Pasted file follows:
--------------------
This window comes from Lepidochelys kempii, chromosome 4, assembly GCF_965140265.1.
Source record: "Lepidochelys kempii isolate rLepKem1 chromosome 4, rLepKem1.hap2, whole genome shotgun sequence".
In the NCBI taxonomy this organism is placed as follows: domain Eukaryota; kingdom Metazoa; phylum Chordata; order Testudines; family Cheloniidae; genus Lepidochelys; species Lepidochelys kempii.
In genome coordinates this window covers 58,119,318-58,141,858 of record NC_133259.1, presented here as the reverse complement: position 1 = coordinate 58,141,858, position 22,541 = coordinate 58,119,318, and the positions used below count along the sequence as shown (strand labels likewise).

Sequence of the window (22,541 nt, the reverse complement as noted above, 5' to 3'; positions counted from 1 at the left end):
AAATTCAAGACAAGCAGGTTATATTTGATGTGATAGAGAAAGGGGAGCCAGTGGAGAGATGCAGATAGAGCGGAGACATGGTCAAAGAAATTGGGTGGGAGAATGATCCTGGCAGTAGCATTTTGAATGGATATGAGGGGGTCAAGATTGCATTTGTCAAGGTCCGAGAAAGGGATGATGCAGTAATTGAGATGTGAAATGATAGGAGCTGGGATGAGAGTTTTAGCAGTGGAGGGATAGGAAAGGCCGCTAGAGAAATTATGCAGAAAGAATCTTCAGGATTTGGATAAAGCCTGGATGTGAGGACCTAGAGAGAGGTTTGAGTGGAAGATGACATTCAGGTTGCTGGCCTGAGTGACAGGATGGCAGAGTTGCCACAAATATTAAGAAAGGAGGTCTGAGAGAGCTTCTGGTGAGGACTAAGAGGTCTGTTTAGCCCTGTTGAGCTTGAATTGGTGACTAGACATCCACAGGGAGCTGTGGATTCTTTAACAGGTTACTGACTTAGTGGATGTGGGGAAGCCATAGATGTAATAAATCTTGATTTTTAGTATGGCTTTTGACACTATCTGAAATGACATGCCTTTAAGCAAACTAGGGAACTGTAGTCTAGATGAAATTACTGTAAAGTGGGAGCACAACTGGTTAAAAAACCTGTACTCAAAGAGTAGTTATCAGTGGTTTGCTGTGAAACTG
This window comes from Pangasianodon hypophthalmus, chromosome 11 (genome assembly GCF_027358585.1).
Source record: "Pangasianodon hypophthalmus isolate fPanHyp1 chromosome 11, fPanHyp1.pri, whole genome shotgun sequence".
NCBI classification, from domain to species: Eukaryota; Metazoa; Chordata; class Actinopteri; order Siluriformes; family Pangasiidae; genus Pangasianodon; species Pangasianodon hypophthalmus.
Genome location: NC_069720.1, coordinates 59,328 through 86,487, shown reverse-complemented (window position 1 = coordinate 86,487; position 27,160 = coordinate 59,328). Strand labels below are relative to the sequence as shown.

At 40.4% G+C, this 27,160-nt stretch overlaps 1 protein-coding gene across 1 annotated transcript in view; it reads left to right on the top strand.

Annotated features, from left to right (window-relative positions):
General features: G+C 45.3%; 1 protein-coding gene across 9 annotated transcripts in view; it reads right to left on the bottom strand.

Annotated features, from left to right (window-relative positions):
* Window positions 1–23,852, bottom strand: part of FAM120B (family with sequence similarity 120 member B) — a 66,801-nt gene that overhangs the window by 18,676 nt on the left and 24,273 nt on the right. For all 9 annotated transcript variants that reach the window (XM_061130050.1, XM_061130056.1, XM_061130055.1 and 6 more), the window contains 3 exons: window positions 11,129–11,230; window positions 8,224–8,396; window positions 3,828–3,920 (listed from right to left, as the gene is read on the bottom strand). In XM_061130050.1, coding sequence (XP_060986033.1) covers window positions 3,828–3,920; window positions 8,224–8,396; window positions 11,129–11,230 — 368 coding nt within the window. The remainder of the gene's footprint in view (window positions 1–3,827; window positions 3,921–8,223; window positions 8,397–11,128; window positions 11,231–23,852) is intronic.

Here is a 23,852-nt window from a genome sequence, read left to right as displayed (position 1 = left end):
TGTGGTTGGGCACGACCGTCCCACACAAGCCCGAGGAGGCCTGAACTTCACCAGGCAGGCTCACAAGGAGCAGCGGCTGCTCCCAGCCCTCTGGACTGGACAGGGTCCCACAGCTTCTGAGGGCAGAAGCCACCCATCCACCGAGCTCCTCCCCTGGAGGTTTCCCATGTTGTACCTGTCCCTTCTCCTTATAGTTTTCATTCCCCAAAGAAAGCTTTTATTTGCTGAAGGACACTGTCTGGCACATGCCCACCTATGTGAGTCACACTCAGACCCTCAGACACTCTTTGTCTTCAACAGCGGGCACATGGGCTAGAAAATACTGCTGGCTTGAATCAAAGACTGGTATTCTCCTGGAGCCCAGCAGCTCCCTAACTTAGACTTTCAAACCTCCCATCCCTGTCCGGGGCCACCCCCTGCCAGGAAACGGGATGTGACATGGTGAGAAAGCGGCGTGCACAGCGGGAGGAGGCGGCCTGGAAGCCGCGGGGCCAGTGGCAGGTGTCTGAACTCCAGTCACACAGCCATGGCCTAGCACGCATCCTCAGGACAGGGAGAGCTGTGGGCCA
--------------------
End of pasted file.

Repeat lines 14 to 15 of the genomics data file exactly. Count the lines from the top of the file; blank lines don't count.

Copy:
Annotated features, from left to right (window-relative positions):
* Window positions 1–23,852, bottom strand: part of FAM120B (family with sequence similarity 120 member B) — a 66,801-nt gene that overhangs the window by 18,676 nt on the left and 24,273 nt on the right. For all 9 annotated transcript variants that reach the window (XM_061130050.1, XM_061130056.1, XM_061130055.1 and 6 more), the window contains 3 exons: window positions 11,129–11,230; window positions 8,224–8,396; window positions 3,828–3,920 (listed from right to left, as the gene is read on the bottom strand). In XM_061130050.1, coding sequence (XP_060986033.1) covers window positions 3,828–3,920; window positions 8,224–8,396; window positions 11,129–11,230 — 368 coding nt within the window. The remainder of the gene's footprint in view (window positions 1–3,827; window positions 3,921–8,223; window positions 8,397–11,128; window positions 11,231–23,852) is intronic.